As the Meteorological Department has predicted moderate snowfall from Saturday, Traffic Department officials Thursday said regulation of traffic on the 270-kilometre Srinagar-Jammu National Highway is being done in order to ensure “that minimum number of vehicles are left stranded” on this arterial road in case of a closure due to landslides.
Speaking with the Greater Kashmir, SSP Traffic (Highway) Jatinder Singh Johar, said that based on the MeT advisory, the Traffic department was in constant touch with the National Highways Authority of India (NHAI) and district administration Ramban to ensure that everyone is ready to face challenges arising out of the forthcoming inclement weather.
“We have circulated the advisory to all concerned agencies and local authorities in Ramban, etc. The advisory has also been shared with help of the media” Johar said. The official said usually in case of a MeT advisory, the traffic department asks people to avoid “unnecessary travel” on the highway during the days of inclement weather.
Johar said ahead of the MeT forecast for snowfall, the Traffic department always asks for quick response teams from the district administration such as in Ramban. “We always put the requisition with the DC Ramban for the QRTs so that in case there are people stranded on the highway, we can allow them to move towards safer places,” Johar said. “We also ensure that people from NHAI, highway contractors and local administration are on the same page, as far as the highway traffic management is concerned,” Johar said. He said “traffic volume management” is very important to ensure that not many vehicles are stranded on the highway in case of suspension of traffic due to landslides.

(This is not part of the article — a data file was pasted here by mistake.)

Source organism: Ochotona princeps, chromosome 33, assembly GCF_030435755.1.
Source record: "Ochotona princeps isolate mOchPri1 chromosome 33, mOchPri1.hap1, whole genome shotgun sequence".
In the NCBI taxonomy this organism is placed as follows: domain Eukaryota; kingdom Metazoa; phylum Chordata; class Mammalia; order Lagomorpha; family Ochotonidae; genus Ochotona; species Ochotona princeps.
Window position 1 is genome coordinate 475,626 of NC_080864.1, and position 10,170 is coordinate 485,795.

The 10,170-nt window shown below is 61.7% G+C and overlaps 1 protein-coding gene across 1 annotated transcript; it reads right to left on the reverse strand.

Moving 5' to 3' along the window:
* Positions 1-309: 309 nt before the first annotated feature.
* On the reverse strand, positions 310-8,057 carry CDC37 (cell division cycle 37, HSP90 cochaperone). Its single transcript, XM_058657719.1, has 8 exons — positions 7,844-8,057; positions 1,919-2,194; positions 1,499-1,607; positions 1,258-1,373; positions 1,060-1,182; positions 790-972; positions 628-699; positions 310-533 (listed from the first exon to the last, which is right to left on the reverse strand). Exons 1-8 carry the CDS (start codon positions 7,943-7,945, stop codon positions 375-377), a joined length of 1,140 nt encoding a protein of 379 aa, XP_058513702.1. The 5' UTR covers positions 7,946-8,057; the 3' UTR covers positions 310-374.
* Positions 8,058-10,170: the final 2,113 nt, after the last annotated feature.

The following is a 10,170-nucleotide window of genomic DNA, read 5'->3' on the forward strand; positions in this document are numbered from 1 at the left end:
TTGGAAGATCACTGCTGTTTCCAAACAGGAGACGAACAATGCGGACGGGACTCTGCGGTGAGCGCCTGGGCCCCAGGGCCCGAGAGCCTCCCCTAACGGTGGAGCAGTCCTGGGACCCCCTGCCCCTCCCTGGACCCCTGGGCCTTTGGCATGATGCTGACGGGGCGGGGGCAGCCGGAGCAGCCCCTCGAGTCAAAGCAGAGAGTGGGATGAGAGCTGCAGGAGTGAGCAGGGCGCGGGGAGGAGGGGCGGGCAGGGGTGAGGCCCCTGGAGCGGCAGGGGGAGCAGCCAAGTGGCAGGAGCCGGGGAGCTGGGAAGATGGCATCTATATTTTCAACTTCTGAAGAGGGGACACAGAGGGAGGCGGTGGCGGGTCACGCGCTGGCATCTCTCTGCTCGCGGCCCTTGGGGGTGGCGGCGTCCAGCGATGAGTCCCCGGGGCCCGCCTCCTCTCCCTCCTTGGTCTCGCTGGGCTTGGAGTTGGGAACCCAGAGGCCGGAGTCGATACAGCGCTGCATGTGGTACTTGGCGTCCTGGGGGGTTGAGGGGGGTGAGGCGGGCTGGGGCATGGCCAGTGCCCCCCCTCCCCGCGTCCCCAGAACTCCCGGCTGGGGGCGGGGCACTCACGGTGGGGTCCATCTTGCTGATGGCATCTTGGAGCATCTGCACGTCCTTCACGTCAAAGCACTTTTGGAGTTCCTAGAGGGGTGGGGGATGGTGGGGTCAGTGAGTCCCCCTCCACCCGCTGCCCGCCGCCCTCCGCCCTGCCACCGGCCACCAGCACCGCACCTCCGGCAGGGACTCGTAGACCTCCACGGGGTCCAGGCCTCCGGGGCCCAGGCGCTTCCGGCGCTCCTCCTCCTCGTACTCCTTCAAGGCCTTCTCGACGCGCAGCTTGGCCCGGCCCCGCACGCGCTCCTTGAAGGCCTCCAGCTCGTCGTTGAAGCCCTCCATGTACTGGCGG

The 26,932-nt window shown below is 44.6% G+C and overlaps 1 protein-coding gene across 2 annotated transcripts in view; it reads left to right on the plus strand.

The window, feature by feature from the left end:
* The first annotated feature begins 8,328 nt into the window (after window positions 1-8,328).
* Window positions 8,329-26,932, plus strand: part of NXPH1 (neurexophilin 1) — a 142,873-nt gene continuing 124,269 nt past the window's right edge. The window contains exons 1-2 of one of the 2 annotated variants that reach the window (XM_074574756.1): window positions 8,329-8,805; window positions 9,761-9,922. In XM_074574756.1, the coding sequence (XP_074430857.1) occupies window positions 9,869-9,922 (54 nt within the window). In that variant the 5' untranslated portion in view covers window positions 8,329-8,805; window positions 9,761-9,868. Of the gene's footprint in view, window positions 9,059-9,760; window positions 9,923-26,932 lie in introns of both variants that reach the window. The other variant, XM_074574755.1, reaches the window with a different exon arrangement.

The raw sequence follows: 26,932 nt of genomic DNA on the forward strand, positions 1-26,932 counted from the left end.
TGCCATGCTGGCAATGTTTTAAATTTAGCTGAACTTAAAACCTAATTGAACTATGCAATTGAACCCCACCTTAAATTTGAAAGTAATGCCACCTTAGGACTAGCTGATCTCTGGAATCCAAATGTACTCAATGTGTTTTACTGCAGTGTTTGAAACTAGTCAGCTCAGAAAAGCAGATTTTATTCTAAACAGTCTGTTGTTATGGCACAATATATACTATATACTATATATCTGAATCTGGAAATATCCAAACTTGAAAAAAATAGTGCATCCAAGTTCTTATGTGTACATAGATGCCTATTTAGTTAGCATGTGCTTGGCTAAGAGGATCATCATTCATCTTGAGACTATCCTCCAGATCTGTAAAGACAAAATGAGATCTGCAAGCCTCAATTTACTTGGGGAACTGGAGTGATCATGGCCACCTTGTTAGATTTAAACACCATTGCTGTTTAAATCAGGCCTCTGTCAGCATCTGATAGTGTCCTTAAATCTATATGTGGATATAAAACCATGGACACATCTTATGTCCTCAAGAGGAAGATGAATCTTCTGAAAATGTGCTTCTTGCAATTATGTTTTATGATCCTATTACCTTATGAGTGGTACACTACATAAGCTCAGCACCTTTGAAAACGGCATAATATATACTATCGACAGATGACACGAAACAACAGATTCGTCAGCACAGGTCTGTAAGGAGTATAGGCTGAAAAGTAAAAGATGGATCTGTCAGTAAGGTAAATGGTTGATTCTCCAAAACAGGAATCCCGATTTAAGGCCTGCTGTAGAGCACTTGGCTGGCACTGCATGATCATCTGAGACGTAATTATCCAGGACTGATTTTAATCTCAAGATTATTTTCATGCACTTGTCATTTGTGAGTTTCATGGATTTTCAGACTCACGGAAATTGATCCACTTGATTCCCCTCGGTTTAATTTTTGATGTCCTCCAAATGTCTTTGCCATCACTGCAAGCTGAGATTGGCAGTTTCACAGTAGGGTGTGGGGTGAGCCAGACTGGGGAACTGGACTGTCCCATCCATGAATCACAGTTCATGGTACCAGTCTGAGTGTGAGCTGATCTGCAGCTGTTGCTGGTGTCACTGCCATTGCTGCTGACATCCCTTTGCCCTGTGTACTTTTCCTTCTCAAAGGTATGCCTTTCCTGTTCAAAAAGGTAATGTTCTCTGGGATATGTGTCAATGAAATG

“Every time the road reopens for traffic after a long closure, we do our calculations to figure out how many vehicles we can expect on the highway. We allow only that much of the volume of traffic to ply on the highway which we can manage so that no one is stuck in a slide prone area,” Johar said. He said there are “invariably problems arising out of the inclement weather” on the highway as mudslides, landslides and shooting stones are expected every time there is snowfall or rains. However, the traffic official said when inclement weather continues for more than three days, it adds to the problems on the highway.
“In such a case, we move the stranded goods vehicles and other passenger cars towards safer places away from slide prone areas. One of our priorities is that vehicles carrying essential commodities are moved towards the Valley so that there is no scarcity of goods,” Johar said.
The cold wave conditions show no signs of respite as the minimum temperature plummeted across the Valley on Wednesday night. Summer capital Srinagar recorded a low of minus 7 degrees Celsius. At minus 8.4 degrees Celsius, Srinagar had witnessed the season’s coldest night last week and it was the chilliest night in 29 years. The minimum temperatures continued to remain far below normal in other parts of the Valley, recorded at minus 9.3 degrees in Pahalgam, making it the coldest recorded station of the Valley, said MeT data. Qazigund recorded a low of minus 8.8 degrees. Kokernag recorded a low of minus 6.9 degrees. The skiing resort Gulmarg recorded a low of minus 7.8 degrees on Wednesday night, MeT officials said.
Kashmir is in the middle Chillai-Kalan, the 40-day winter period which commenced on December 21. The period is considered the harshest of the winter when the chances of snowfall are maximum.